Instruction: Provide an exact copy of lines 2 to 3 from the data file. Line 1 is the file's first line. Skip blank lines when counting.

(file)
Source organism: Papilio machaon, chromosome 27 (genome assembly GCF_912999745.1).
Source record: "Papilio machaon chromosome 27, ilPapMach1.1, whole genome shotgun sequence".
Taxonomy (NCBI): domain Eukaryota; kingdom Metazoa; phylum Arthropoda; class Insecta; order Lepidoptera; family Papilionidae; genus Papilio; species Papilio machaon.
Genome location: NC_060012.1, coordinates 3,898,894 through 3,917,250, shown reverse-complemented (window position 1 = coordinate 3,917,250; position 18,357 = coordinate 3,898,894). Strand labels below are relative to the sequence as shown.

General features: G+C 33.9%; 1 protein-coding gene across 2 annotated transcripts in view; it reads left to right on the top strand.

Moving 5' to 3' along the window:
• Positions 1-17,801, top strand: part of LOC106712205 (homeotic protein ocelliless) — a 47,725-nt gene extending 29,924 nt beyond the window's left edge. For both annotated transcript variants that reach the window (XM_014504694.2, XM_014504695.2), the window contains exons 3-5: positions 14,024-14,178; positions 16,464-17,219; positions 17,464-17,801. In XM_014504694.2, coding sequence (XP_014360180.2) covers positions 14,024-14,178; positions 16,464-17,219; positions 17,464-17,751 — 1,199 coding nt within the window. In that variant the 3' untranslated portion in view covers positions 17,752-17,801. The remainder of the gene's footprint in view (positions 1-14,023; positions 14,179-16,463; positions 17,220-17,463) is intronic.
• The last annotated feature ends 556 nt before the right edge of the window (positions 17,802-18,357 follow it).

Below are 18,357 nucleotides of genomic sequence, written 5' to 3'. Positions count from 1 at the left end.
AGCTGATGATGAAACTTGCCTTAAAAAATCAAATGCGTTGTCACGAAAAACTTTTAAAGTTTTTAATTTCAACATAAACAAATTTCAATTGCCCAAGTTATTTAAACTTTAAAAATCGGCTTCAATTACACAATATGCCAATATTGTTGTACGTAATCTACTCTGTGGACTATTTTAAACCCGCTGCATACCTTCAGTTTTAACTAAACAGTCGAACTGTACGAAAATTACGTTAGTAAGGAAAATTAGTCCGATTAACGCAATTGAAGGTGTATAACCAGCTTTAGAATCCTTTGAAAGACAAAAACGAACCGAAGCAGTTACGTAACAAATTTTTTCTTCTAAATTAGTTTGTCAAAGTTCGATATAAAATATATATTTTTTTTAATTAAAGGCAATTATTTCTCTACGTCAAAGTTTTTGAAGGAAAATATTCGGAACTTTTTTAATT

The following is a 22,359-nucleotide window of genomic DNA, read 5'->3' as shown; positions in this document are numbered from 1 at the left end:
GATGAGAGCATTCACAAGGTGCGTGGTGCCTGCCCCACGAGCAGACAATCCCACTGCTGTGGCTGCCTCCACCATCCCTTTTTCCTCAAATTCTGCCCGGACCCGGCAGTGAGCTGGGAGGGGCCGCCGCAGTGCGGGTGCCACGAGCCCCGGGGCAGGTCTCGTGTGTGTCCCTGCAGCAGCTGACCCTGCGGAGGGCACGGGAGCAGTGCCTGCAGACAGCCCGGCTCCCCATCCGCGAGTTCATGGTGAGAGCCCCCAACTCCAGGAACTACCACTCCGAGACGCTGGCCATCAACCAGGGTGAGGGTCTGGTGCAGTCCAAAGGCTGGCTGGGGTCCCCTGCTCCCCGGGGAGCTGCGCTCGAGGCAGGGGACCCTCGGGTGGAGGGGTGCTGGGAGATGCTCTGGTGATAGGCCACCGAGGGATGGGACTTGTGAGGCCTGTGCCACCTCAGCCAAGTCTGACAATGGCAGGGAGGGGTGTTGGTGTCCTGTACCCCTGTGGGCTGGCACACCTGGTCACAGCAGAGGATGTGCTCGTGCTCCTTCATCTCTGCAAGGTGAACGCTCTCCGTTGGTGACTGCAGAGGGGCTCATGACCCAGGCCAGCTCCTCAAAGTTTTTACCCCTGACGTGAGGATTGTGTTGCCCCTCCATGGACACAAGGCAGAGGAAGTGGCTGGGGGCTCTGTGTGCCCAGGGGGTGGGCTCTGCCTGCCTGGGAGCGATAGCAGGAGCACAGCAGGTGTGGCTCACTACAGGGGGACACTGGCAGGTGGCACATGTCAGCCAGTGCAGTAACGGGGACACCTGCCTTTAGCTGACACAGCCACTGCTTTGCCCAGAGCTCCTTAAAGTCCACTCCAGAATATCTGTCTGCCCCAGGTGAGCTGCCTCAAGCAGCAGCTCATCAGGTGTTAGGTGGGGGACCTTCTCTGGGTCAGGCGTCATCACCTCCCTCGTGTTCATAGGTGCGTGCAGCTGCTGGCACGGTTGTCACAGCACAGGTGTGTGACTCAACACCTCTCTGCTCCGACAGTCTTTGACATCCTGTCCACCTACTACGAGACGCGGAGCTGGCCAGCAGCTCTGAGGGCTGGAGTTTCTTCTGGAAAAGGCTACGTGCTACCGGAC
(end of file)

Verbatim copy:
Source record: "Papilio machaon chromosome 27, ilPapMach1.1, whole genome shotgun sequence".
Taxonomy (NCBI): domain Eukaryota; kingdom Metazoa; phylum Arthropoda; class Insecta; order Lepidoptera; family Papilionidae; genus Papilio; species Papilio machaon.